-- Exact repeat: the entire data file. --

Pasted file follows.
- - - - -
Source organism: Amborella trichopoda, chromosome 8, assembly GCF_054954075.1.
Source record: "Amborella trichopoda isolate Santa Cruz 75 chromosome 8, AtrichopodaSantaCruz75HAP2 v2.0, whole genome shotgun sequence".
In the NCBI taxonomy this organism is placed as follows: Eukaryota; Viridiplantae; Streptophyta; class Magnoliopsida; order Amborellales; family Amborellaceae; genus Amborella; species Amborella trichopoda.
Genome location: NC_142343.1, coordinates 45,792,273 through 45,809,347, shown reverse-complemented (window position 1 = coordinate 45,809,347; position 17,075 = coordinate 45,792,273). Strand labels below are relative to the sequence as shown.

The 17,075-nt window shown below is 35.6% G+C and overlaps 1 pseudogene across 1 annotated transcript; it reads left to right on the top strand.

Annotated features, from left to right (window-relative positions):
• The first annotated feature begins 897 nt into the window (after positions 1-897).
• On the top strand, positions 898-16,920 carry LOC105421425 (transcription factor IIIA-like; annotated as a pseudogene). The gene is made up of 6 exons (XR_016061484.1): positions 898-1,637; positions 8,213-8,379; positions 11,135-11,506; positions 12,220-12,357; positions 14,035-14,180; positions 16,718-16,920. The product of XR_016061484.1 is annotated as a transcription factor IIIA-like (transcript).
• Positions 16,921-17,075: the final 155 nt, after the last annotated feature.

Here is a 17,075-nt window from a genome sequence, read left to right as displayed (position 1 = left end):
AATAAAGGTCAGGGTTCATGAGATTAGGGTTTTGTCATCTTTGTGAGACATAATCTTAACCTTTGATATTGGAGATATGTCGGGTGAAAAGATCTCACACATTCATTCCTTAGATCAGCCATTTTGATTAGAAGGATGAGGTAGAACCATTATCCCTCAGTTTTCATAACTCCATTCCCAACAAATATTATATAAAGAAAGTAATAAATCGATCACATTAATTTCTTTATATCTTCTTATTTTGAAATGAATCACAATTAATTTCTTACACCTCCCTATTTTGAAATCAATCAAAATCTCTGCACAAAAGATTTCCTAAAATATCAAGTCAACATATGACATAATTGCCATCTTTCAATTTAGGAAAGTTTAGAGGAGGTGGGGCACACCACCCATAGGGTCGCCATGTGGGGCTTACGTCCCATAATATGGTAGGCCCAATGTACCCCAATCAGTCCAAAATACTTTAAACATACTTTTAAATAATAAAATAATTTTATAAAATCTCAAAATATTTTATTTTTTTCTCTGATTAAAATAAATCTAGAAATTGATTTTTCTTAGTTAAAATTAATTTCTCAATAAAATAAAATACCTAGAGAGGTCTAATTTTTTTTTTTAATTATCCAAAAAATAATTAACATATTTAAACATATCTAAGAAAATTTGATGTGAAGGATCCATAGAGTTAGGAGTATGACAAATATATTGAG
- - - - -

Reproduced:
Source organism: Amborella trichopoda, chromosome 8, assembly GCF_054954075.1.
Source record: "Amborella trichopoda isolate Santa Cruz 75 chromosome 8, AtrichopodaSantaCruz75HAP2 v2.0, whole genome shotgun sequence".
In the NCBI taxonomy this organism is placed as follows: Eukaryota; Viridiplantae; Streptophyta; class Magnoliopsida; order Amborellales; family Amborellaceae; genus Amborella; species Amborella trichopoda.
Genome location: NC_142343.1, coordinates 45,792,273 through 45,809,347, shown reverse-complemented (window position 1 = coordinate 45,809,347; position 17,075 = coordinate 45,792,273). Strand labels below are relative to the sequence as shown.

The 17,075-nt window shown below is 35.6% G+C and overlaps 1 pseudogene across 1 annotated transcript; it reads left to right on the top strand.

Annotated features, from left to right (window-relative positions):
• The first annotated feature begins 897 nt into the window (after positions 1-897).
• On the top strand, positions 898-16,920 carry LOC105421425 (transcription factor IIIA-like; annotated as a pseudogene). The gene is made up of 6 exons (XR_016061484.1): positions 898-1,637; positions 8,213-8,379; positions 11,135-11,506; positions 12,220-12,357; positions 14,035-14,180; positions 16,718-16,920. The product of XR_016061484.1 is annotated as a transcription factor IIIA-like (transcript).
• Positions 16,921-17,075: the final 155 nt, after the last annotated feature.

Here is a 17,075-nt window from a genome sequence, read left to right as displayed (position 1 = left end):
AATAAAGGTCAGGGTTCATGAGATTAGGGTTTTGTCATCTTTGTGAGACATAATCTTAACCTTTGATATTGGAGATATGTCGGGTGAAAAGATCTCACACATTCATTCCTTAGATCAGCCATTTTGATTAGAAGGATGAGGTAGAACCATTATCCCTCAGTTTTCATAACTCCATTCCCAACAAATATTATATAAAGAAAGTAATAAATCGATCACATTAATTTCTTTATATCTTCTTATTTTGAAATGAATCACAATTAATTTCTTACACCTCCCTATTTTGAAATCAATCAAAATCTCTGCACAAAAGATTTCCTAAAATATCAAGTCAACATATGACATAATTGCCATCTTTCAATTTAGGAAAGTTTAGAGGAGGTGGGGCACACCACCCATAGGGTCGCCATGTGGGGCTTACGTCCCATAATATGGTAGGCCCAATGTACCCCAATCAGTCCAAAATACTTTAAACATACTTTTAAATAATAAAATAATTTTATAAAATCTCAAAATATTTTATTTTTTTCTCTGATTAAAATAAATCTAGAAATTGATTTTTCTTAGTTAAAATTAATTTCTCAATAAAATAAAATACCTAGAGAGGTCTAATTTTTTTTTTTAATTATCCAAAAAATAATTAACATATTTAAACATATCTAAGAAAATTTGATGTGAAGGATCCATAGAGTTAGGAGTATGACAAATATATTGAG